2030 Equal Access: To defend and promote readers and better-informed citizens

CUEVAS SAAVEDRA, Claudia (2016) 2030 Equal Access: To defend and promote readers and better-informed citizens. Paper presented at: IFLA WLIC 2016 – Columbus, OH – Connections. Collaboration. Community in Session S19 - Satellite Meeting: Latin America and the Caribbean. In: Future of Libraries: What will Content and Services be in 2030?, 11 August 2016, Dublin, OH, USA.

Bookmark or cite this item: https://library.ifla.org/id/eprint/1908
Language: English (Original)
Available under licence Creative Commons Attribution.


2030 Equal Access: To defend and promote readers and better-informed citizens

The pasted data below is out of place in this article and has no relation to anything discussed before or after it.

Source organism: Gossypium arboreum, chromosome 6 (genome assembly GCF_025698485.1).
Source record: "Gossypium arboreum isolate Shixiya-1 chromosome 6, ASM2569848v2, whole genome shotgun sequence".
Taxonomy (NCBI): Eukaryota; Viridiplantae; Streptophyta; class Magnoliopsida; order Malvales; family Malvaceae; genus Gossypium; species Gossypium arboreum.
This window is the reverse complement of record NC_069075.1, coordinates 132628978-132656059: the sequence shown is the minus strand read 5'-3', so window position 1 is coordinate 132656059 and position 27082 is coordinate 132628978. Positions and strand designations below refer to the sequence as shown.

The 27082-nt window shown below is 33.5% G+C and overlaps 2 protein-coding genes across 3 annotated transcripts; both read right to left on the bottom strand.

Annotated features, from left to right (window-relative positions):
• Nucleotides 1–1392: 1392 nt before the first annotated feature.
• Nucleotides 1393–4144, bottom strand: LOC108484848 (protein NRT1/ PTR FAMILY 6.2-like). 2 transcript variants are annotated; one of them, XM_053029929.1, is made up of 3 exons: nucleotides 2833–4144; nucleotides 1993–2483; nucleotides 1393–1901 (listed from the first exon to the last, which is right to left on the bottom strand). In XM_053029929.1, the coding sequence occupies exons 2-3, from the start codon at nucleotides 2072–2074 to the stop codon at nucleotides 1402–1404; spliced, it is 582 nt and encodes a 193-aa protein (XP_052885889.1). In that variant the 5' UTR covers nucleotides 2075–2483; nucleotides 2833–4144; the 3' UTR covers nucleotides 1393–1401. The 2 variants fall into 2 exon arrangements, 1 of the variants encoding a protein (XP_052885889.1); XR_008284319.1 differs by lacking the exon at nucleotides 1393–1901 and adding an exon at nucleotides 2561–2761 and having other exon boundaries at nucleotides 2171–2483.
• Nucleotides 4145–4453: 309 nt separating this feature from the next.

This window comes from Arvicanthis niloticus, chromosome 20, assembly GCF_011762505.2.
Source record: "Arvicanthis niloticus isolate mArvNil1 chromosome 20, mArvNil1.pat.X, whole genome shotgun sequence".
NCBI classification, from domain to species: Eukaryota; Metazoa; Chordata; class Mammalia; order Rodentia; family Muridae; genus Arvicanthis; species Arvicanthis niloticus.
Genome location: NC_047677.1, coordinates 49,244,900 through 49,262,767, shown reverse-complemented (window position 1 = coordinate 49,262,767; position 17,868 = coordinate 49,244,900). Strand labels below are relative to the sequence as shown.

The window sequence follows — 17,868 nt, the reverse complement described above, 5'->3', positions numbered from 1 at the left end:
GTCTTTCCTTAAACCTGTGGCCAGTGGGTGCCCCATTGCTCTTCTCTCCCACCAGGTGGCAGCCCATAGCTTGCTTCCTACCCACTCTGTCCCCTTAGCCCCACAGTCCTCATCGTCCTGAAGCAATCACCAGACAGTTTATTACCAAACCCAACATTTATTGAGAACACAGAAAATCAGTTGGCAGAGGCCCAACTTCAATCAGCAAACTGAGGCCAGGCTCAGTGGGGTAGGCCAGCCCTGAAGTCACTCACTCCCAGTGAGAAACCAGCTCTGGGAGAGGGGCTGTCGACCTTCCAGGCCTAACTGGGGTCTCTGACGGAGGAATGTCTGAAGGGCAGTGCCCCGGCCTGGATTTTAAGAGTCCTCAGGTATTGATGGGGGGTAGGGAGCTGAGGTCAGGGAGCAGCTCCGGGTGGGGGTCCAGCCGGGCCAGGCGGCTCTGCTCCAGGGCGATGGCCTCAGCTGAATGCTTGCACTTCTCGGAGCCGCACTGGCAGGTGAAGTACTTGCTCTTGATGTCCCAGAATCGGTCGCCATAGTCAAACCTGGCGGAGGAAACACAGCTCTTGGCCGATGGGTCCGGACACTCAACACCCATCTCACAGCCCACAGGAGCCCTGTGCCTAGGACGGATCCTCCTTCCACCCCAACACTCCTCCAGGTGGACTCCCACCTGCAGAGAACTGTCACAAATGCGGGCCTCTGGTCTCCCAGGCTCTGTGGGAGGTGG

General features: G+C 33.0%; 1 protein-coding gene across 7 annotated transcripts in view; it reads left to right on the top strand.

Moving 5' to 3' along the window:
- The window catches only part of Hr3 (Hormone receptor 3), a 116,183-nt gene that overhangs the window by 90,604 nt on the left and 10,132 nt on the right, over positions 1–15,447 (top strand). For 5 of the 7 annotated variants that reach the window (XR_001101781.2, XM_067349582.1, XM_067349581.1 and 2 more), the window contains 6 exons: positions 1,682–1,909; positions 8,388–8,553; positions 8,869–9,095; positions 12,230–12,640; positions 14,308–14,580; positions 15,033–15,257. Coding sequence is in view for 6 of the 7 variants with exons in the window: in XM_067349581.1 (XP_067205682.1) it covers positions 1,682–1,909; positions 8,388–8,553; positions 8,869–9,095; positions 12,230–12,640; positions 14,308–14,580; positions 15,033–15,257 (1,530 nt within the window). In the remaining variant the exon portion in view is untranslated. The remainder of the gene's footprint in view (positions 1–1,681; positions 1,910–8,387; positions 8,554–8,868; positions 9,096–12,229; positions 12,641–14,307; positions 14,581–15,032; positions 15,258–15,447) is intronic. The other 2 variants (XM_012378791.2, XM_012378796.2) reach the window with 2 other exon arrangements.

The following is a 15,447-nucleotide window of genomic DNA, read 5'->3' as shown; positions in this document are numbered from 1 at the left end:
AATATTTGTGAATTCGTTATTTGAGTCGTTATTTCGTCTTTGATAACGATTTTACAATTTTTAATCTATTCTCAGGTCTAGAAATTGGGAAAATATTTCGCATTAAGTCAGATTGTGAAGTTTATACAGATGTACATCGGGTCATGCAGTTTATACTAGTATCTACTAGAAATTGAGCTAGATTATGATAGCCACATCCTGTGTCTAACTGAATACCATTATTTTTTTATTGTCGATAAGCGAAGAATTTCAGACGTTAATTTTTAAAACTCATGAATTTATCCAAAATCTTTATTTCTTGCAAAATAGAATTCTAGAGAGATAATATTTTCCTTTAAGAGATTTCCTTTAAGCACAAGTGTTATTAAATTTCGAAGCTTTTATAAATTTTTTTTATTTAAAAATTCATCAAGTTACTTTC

The existence of limitations and exceptions (L&E) in domestic intellectual property legislation has helped improve and promote access to information and knowledge. However, such measures are still insufficient, and various issues are pending in terms of legislation (press clippings, orphan works, cross-border exchange, text and data mining, digital copies, digital preservation, big data, availability and exchange of audio books for blind users). Paradoxically, and although technological developments have democratized access, commercial contracts and licenses and their associated costs make such access impossible for many citizens (imbalance: access and technologies). Worse still, technological restrictions due to contractual clauses create another major impediment. Contracts often include more restrictive terms than allowed for by L&E. Thus, the balance between public interest (access) and the interest of creators and authors (rights) is increasingly fragile. After the Berne Convention and its reinterpretations, the situation has become even more complex, with the balance leaning toward the rights and protections of authors and owners thanks to further agreements that expand and protect such rights and protections. The goals of this presentation are to highlight unresolved problems; to promote coordinated actions at the regional and national levels that aim to place reforms that address the imbalance before our respective legislative bodies; to highlight the need for an L&E training program in order to strengthen the defense of access and promotion of creativity and; and to unify efforts to develop lobbying strategies that librarians should opportunely implement.

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